This cash prize is awarded to the rising Columbia College senior majoring in Human Rights who submits the best proposal for a summer or term-time human rights internship, and is intended to be used to help defray the expenses of the internship.
This prize is awarded annually to the Columbia College student majoring in human rights who has the highest grade point average and a superior record of academic achievement in Human Rights.
This cash prize is awarded to the Columbia College human rights student who submits the best proposal for a summer or term-time human rights internship, and is intended to be used to help defray the expenses of the internship. To apply, students should send this application form and supporting documentation to firstname.lastname@example.org with the subject line Myra Kraft Prize no later than Thursday, April 1st.
Meghana Bharadwaj is a May 2020 graduate from Columbia University, holding a degree in Human Rights. Her coursework has focused on children's rights, criminal justice reform, and socioeconomic inequality more broadly. Her independent research as part of the thesis seminar focused on the tension between rehabilitation and due process rights in prosecutorial practice in New York's Family Courts. Off campus, she is the Founder and Executive Director of Just For Kidz, a youth-run national non-profit with the goal of serving marginalized children through service and advocacy, and she has worked with multiple children's rights organizations including the Children's Defense Fund, Avenues for Justice, and the National Juvenile Justice Network. Meghana hopes to become an advocate for legal reform on behalf of children, and as such, will be attending Harvard Law School in the Fall of 2022. In her free time, Meghana enjoys dancing hip-hop and Bhangra as part of Columbia's Bhangra team, playing flamenco guitar, and trying different restaurants and ice cream places around New York City.
Rebecca Cai graduated from Columbia College in 2020 with a double-major in Human Rights and Economics. In her coursework at Columbia and at the University of Oxford as an Oxbridge Scholar, Rebecca specialized in development economics and comparative politics. Her independent undergraduate research focused on women’s economic rights in Sub-Saharan Africa. Rebecca is currently working as a research associate for Development Data Lab, analyzing data on economic development in India. She plans to pursue graduate study and further research on the intersection between economic development and gender. In her free time, Rebecca enjoyed art history, performing as a member of Columbia’s Raw Elementz dance group, and hiking as a COÖP leader.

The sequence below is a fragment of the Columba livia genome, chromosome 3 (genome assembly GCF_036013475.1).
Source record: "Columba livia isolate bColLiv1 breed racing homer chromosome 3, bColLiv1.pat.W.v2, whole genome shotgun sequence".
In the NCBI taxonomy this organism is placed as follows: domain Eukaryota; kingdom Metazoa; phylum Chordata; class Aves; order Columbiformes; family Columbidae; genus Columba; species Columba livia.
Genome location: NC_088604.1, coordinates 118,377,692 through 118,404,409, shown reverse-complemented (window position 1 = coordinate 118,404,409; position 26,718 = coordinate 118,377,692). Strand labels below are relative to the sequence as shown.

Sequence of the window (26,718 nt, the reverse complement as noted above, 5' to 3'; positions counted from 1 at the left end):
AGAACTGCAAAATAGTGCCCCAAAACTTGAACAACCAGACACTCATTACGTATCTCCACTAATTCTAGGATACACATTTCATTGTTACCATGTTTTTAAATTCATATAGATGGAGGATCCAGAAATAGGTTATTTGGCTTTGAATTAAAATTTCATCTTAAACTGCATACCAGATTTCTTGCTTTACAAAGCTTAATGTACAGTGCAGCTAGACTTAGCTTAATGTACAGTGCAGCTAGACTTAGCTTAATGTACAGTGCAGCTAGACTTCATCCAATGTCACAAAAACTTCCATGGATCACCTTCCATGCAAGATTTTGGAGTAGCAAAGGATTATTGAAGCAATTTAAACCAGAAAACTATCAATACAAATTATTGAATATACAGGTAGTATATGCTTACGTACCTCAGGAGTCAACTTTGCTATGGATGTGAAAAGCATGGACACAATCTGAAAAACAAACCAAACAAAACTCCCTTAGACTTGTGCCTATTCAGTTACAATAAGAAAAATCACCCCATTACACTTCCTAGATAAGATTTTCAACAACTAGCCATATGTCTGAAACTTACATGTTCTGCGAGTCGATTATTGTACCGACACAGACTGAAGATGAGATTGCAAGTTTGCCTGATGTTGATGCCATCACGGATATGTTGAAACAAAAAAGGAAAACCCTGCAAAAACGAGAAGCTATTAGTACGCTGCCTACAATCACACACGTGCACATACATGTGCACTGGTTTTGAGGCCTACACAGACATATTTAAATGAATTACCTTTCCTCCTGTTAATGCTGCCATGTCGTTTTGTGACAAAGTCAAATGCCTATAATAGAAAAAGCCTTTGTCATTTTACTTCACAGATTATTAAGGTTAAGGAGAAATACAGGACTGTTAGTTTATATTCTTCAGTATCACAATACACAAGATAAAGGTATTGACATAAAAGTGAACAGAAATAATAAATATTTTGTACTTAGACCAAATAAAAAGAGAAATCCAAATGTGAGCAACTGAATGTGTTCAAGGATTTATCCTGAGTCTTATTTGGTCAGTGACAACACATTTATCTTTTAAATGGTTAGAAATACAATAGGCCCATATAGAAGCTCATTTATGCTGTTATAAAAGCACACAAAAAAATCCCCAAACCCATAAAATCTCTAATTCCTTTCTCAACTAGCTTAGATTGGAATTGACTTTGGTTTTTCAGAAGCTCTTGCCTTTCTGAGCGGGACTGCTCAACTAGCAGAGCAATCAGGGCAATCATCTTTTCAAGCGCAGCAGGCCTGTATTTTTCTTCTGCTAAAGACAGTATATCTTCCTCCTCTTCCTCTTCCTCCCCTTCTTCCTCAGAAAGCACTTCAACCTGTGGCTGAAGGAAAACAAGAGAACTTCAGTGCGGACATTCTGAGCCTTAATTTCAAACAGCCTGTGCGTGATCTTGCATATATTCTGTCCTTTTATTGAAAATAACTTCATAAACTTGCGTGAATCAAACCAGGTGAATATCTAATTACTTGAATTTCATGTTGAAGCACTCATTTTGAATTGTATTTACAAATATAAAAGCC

Jalileh Garcia is originally from Siguatepeque, Honduras. Currently, she is a rising senior majoring in Human Rights with a specialization in Latin American Cultures.
Justin Holiman graduated from Columbia University in May 2020 with a degree in Human Rights and specialization in Political Science. He focused his studies on the American political and judicial systems and how they affect children’s rights. His senior year research analyzed the history of landlord-tenant law, as well as the right to housing counsel as a remedy for the negative impacts residential eviction has on children’s rights. This research built on the many legal internships he held during his time at Columbia, including at Legal Outreach, Inc. and Children’s Rights, Inc. Justin intends to build upon his passion for improving children’s well-being through housing law reform during his studies at the University of Chicago Law School in the fall of 2020. Beyond academics, Justin loves tending bar, watching every Academy Award-nominated film each year, playing guitar, and watching baseball.
Tessa graduated from Columbia University in 2019 with a degree in Human Rights, specializing in Latin American Studies. During her time at Columbia, her interest in law and justice reform led her to participate in Mock Trial and work for public defenders in Washington, D.C. and the Bronx, New York. She completed an undergraduate thesis on the racial and socioeconomic discrimination in the United States Family Court system, examining how international human rights norms might be deployed domestically to achieve a more equitable model for child welfare. Tessa also spent a semester studying in Argentina, where she researched strategies for combating the labor exploitation of Bolivian migrants.